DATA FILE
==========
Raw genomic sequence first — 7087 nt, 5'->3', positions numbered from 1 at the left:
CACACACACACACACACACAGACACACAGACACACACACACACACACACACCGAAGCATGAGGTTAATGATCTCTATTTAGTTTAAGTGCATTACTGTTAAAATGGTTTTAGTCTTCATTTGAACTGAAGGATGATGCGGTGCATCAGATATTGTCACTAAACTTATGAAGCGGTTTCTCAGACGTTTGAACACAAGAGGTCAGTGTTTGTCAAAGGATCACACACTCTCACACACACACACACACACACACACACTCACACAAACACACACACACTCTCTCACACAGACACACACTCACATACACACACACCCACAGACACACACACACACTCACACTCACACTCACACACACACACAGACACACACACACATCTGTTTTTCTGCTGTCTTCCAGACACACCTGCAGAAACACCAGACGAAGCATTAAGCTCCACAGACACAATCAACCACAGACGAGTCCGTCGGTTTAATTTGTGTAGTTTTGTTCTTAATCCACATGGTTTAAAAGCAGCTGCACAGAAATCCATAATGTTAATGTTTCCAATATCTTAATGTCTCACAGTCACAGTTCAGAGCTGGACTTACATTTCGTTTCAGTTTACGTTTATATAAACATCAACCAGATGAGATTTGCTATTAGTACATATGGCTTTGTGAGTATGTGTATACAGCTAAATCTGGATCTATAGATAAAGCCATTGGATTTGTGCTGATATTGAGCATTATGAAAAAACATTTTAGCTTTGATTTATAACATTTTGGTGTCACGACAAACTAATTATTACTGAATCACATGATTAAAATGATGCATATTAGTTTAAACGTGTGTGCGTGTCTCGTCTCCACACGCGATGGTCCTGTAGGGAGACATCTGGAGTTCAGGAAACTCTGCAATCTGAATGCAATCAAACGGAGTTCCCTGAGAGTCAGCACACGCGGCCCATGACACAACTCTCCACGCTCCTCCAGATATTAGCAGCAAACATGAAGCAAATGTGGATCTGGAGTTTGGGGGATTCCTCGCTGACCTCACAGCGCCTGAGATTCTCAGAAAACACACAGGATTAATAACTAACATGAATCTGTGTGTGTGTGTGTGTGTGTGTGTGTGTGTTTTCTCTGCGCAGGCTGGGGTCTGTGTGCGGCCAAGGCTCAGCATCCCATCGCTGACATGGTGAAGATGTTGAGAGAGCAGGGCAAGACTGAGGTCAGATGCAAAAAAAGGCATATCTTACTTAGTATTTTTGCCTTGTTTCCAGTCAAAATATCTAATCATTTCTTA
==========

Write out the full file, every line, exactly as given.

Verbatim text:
Raw genomic sequence first — 7087 nt, 5'->3', positions numbered from 1 at the left:
CACACACACACACACACACAGACACACAGACACACACACACACACACACACCGAAGCATGAGGTTAATGATCTCTATTTAGTTTAAGTGCATTACTGTTAAAATGGTTTTAGTCTTCATTTGAACTGAAGGATGATGCGGTGCATCAGATATTGTCACTAAACTTATGAAGCGGTTTCTCAGACGTTTGAACACAAGAGGTCAGTGTTTGTCAAAGGATCACACACTCTCACACACACACACACACACACACACACTCACACAAACACACACACACTCTCTCACACAGACACACACTCACATACACACACACCCACAGACACACACACACACTCACACTCACACTCACACACACACACAGACACACACACACATCTGTTTTTCTGCTGTCTTCCAGACACACCTGCAGAAACACCAGACGAAGCATTAAGCTCCACAGACACAATCAACCACAGACGAGTCCGTCGGTTTAATTTGTGTAGTTTTGTTCTTAATCCACATGGTTTAAAAGCAGCTGCACAGAAATCCATAATGTTAATGTTTCCAATATCTTAATGTCTCACAGTCACAGTTCAGAGCTGGACTTACATTTCGTTTCAGTTTACGTTTATATAAACATCAACCAGATGAGATTTGCTATTAGTACATATGGCTTTGTGAGTATGTGTATACAGCTAAATCTGGATCTATAGATAAAGCCATTGGATTTGTGCTGATATTGAGCATTATGAAAAAACATTTTAGCTTTGATTTATAACATTTTGGTGTCACGACAAACTAATTATTACTGAATCACATGATTAAAATGATGCATATTAGTTTAAACGTGTGTGCGTGTCTCGTCTCCACACGCGATGGTCCTGTAGGGAGACATCTGGAGTTCAGGAAACTCTGCAATCTGAATGCAATCAAACGGAGTTCCCTGAGAGTCAGCACACGCGGCCCATGACACAACTCTCCACGCTCCTCCAGATATTAGCAGCAAACATGAAGCAAATGTGGATCTGGAGTTTGGGGGATTCCTCGCTGACCTCACAGCGCCTGAGATTCTCAGAAAACACACAGGATTAATAACTAACATGAATCTGTGTGTGTGTGTGTGTGTGTGTGTGTGTGTTTTCTCTGCGCAGGCTGGGGTCTGTGTGCGGCCAAGGCTCAGCATCCCATCGCTGACATGGTGAAGATGTTGAGAGAGCAGGGCAAGACTGAGGTCAGATGCAAAAAAAGGCATATCTTACTTAGTATTTTTGCCTTGTTTCCAGTCAAAATATCTAATCATTTCTTA